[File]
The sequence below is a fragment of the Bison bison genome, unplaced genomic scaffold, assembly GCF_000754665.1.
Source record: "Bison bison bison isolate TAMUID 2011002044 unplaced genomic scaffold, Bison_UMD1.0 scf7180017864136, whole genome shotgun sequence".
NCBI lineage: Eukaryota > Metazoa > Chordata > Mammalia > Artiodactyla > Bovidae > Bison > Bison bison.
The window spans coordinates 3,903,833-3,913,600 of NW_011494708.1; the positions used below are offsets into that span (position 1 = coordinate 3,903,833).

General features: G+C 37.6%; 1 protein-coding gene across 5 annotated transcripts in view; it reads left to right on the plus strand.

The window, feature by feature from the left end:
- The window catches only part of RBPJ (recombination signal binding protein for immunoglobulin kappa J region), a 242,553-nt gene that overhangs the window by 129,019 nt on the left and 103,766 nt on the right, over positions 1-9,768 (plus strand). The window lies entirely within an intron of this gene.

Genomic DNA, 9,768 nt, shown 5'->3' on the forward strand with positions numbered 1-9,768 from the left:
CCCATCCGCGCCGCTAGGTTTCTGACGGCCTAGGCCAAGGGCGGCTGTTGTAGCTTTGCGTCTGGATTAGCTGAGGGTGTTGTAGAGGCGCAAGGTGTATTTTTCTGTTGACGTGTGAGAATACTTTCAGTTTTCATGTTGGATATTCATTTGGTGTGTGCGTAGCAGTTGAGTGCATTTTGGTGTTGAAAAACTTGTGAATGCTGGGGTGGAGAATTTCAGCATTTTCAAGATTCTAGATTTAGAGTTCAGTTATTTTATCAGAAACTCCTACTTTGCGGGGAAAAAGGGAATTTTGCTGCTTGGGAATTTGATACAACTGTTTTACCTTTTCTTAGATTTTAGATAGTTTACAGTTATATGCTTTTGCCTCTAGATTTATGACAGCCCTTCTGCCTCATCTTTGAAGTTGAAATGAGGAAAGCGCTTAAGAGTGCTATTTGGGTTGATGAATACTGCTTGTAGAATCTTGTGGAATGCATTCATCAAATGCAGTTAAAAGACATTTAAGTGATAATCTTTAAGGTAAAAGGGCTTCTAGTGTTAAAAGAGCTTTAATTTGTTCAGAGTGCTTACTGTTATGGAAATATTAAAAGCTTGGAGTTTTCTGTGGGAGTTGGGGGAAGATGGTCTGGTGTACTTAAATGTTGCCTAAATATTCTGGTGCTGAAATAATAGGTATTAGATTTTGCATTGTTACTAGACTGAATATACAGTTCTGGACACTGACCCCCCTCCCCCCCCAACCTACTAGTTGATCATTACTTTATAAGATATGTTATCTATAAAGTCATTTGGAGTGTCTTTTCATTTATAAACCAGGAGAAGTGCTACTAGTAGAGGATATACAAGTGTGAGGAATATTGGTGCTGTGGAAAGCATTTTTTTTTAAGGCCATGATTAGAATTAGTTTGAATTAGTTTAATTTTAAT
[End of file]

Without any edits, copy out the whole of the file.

The sequence below is a fragment of the Bison bison genome, unplaced genomic scaffold, assembly GCF_000754665.1.
Source record: "Bison bison bison isolate TAMUID 2011002044 unplaced genomic scaffold, Bison_UMD1.0 scf7180017864136, whole genome shotgun sequence".
NCBI lineage: Eukaryota > Metazoa > Chordata > Mammalia > Artiodactyla > Bovidae > Bison > Bison bison.
The window spans coordinates 3,903,833-3,913,600 of NW_011494708.1; the positions used below are offsets into that span (position 1 = coordinate 3,903,833).

General features: G+C 37.6%; 1 protein-coding gene across 5 annotated transcripts in view; it reads left to right on the plus strand.

The window, feature by feature from the left end:
- The window catches only part of RBPJ (recombination signal binding protein for immunoglobulin kappa J region), a 242,553-nt gene that overhangs the window by 129,019 nt on the left and 103,766 nt on the right, over positions 1-9,768 (plus strand). The window lies entirely within an intron of this gene.

Genomic DNA, 9,768 nt, shown 5'->3' on the forward strand with positions numbered 1-9,768 from the left:
CCCATCCGCGCCGCTAGGTTTCTGACGGCCTAGGCCAAGGGCGGCTGTTGTAGCTTTGCGTCTGGATTAGCTGAGGGTGTTGTAGAGGCGCAAGGTGTATTTTTCTGTTGACGTGTGAGAATACTTTCAGTTTTCATGTTGGATATTCATTTGGTGTGTGCGTAGCAGTTGAGTGCATTTTGGTGTTGAAAAACTTGTGAATGCTGGGGTGGAGAATTTCAGCATTTTCAAGATTCTAGATTTAGAGTTCAGTTATTTTATCAGAAACTCCTACTTTGCGGGGAAAAAGGGAATTTTGCTGCTTGGGAATTTGATACAACTGTTTTACCTTTTCTTAGATTTTAGATAGTTTACAGTTATATGCTTTTGCCTCTAGATTTATGACAGCCCTTCTGCCTCATCTTTGAAGTTGAAATGAGGAAAGCGCTTAAGAGTGCTATTTGGGTTGATGAATACTGCTTGTAGAATCTTGTGGAATGCATTCATCAAATGCAGTTAAAAGACATTTAAGTGATAATCTTTAAGGTAAAAGGGCTTCTAGTGTTAAAAGAGCTTTAATTTGTTCAGAGTGCTTACTGTTATGGAAATATTAAAAGCTTGGAGTTTTCTGTGGGAGTTGGGGGAAGATGGTCTGGTGTACTTAAATGTTGCCTAAATATTCTGGTGCTGAAATAATAGGTATTAGATTTTGCATTGTTACTAGACTGAATATACAGTTCTGGACACTGACCCCCCTCCCCCCCCAACCTACTAGTTGATCATTACTTTATAAGATATGTTATCTATAAAGTCATTTGGAGTGTCTTTTCATTTATAAACCAGGAGAAGTGCTACTAGTAGAGGATATACAAGTGTGAGGAATATTGGTGCTGTGGAAAGCATTTTTTTTTAAGGCCATGATTAGAATTAGTTTGAATTAGTTTAATTTTAAT